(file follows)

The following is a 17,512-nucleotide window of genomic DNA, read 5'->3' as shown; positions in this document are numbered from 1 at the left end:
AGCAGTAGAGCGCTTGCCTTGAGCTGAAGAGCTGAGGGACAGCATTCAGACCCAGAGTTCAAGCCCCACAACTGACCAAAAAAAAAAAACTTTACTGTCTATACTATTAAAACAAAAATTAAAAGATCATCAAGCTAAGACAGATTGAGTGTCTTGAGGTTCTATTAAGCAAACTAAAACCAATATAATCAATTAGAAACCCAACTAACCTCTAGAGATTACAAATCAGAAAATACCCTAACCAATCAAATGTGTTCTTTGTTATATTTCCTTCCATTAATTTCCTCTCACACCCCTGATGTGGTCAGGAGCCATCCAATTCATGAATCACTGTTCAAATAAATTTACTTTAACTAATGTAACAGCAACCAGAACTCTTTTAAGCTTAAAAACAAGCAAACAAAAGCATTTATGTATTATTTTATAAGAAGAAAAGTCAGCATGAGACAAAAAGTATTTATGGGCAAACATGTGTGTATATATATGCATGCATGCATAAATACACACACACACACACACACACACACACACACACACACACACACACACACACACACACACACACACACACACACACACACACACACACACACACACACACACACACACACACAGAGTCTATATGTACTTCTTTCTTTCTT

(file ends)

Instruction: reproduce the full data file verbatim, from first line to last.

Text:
The following is a 17,512-nucleotide window of genomic DNA, read 5'->3' as shown; positions in this document are numbered from 1 at the left end:
AGCAGTAGAGCGCTTGCCTTGAGCTGAAGAGCTGAGGGACAGCATTCAGACCCAGAGTTCAAGCCCCACAACTGACCAAAAAAAAAAAACTTTACTGTCTATACTATTAAAACAAAAATTAAAAGATCATCAAGCTAAGACAGATTGAGTGTCTTGAGGTTCTATTAAGCAAACTAAAACCAATATAATCAATTAGAAACCCAACTAACCTCTAGAGATTACAAATCAGAAAATACCCTAACCAATCAAATGTGTTCTTTGTTATATTTCCTTCCATTAATTTCCTCTCACACCCCTGATGTGGTCAGGAGCCATCCAATTCATGAATCACTGTTCAAATAAATTTACTTTAACTAATGTAACAGCAACCAGAACTCTTTTAAGCTTAAAAACAAGCAAACAAAAGCATTTATGTATTATTTTATAAGAAGAAAAGTCAGCATGAGACAAAAAGTATTTATGGGCAAACATGTGTGTATATATATGCATGCATGCATAAATACACACACACACACACACACACACACACACACACACACACACACACACACACACACACACACACACACACACACACACACACACACACACACACACACACACACACACACACAGAGTCTATATGTACTTCTTTCTTTCTT